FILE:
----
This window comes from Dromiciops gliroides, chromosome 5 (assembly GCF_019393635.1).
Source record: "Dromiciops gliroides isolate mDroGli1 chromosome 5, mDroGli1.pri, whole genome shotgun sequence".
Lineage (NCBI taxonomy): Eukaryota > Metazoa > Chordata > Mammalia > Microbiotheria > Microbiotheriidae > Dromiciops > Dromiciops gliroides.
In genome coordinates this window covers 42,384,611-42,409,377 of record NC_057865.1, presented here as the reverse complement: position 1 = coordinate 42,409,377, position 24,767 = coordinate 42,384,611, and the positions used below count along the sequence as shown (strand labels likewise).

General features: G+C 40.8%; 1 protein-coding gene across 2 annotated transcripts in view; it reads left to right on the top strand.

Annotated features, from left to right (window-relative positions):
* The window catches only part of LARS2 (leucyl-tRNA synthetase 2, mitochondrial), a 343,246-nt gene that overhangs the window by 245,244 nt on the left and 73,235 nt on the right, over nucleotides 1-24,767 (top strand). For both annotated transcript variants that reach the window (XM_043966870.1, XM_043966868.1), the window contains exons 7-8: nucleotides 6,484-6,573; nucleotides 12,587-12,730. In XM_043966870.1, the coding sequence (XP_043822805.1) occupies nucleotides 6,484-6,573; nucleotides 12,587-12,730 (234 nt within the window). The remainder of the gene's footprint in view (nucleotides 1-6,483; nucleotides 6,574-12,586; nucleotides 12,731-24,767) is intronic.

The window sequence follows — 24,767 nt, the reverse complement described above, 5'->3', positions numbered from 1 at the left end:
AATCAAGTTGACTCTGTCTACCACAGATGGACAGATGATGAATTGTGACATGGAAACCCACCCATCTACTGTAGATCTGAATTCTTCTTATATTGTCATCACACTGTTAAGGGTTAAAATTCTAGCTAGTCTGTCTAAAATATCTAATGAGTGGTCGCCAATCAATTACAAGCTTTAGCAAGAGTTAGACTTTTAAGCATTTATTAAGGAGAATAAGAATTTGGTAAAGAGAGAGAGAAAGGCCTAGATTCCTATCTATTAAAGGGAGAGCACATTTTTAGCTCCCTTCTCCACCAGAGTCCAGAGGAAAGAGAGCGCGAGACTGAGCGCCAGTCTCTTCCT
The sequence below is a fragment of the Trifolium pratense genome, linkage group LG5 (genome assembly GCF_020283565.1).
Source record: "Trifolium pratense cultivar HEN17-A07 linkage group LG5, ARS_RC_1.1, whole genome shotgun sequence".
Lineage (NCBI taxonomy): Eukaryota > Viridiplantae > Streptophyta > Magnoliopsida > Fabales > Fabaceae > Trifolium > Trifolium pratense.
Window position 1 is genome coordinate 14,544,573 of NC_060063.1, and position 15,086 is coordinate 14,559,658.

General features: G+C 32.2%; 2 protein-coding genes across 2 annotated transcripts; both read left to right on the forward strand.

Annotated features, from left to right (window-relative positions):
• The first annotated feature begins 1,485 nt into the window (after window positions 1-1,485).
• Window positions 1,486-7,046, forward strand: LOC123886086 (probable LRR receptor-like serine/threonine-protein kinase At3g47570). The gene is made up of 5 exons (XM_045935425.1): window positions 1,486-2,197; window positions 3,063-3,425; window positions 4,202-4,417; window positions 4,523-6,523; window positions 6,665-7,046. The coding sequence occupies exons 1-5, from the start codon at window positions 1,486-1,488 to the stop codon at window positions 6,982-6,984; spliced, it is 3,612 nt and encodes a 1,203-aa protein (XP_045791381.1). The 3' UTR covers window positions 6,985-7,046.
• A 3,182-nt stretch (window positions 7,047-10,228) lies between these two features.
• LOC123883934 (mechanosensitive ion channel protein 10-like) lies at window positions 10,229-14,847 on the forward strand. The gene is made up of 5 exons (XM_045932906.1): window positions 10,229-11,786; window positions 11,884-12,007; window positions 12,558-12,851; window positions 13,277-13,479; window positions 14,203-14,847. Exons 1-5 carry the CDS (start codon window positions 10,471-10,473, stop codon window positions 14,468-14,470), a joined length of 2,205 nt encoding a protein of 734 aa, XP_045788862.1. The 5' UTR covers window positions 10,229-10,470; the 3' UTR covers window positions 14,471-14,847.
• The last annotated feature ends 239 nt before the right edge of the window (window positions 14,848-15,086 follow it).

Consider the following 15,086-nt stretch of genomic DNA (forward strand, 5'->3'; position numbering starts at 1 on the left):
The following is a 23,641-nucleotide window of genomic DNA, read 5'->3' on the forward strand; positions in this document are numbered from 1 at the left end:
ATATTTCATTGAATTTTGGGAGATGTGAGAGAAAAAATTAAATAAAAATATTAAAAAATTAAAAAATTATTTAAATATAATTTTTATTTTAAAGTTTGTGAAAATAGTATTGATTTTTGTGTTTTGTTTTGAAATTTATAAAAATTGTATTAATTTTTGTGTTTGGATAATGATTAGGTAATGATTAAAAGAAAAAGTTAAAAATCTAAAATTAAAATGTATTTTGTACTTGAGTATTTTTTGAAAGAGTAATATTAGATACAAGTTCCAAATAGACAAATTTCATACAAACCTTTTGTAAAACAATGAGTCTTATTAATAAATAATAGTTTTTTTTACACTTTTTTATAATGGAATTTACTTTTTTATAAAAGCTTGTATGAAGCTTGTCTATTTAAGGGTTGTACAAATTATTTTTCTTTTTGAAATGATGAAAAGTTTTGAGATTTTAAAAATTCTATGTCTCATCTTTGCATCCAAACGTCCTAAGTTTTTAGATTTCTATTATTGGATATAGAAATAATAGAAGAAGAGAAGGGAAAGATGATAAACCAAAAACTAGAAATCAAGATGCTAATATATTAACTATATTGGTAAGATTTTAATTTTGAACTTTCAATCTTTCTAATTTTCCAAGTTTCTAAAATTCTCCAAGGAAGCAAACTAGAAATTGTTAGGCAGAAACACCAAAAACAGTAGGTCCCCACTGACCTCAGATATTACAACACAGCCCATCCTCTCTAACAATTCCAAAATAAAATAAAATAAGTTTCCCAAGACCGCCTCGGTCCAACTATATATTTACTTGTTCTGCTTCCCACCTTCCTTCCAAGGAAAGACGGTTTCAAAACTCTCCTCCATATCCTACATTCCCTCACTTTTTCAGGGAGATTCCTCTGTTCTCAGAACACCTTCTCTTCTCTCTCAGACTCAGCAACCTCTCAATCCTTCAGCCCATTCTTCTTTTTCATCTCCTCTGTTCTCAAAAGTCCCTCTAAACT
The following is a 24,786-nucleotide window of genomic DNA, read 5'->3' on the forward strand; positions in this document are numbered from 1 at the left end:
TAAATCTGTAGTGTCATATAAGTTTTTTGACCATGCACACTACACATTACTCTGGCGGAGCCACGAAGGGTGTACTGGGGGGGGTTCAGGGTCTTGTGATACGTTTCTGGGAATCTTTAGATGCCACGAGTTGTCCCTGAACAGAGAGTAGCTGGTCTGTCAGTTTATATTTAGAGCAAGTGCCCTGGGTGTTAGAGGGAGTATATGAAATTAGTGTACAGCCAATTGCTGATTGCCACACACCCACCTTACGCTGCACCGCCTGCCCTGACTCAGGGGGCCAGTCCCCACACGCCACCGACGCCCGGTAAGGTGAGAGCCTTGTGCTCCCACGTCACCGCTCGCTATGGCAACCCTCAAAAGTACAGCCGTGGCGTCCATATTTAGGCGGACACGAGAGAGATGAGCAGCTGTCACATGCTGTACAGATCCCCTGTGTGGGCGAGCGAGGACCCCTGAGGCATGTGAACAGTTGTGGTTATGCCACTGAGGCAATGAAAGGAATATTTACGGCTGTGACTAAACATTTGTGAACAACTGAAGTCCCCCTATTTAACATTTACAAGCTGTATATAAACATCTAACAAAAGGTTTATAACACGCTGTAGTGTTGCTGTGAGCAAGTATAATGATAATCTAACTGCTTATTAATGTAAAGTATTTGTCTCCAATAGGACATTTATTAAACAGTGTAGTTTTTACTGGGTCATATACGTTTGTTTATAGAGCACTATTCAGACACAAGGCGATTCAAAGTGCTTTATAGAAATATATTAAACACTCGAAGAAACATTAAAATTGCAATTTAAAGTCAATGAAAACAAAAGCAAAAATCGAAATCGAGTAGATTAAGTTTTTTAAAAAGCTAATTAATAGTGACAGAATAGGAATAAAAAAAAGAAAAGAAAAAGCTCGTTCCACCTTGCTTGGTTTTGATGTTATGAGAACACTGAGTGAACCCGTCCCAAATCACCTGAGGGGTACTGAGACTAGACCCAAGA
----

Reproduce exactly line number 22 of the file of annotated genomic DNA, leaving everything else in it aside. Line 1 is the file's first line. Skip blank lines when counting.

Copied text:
The following is a 23,641-nucleotide window of genomic DNA, read 5'->3' on the forward strand; positions in this document are numbered from 1 at the left end: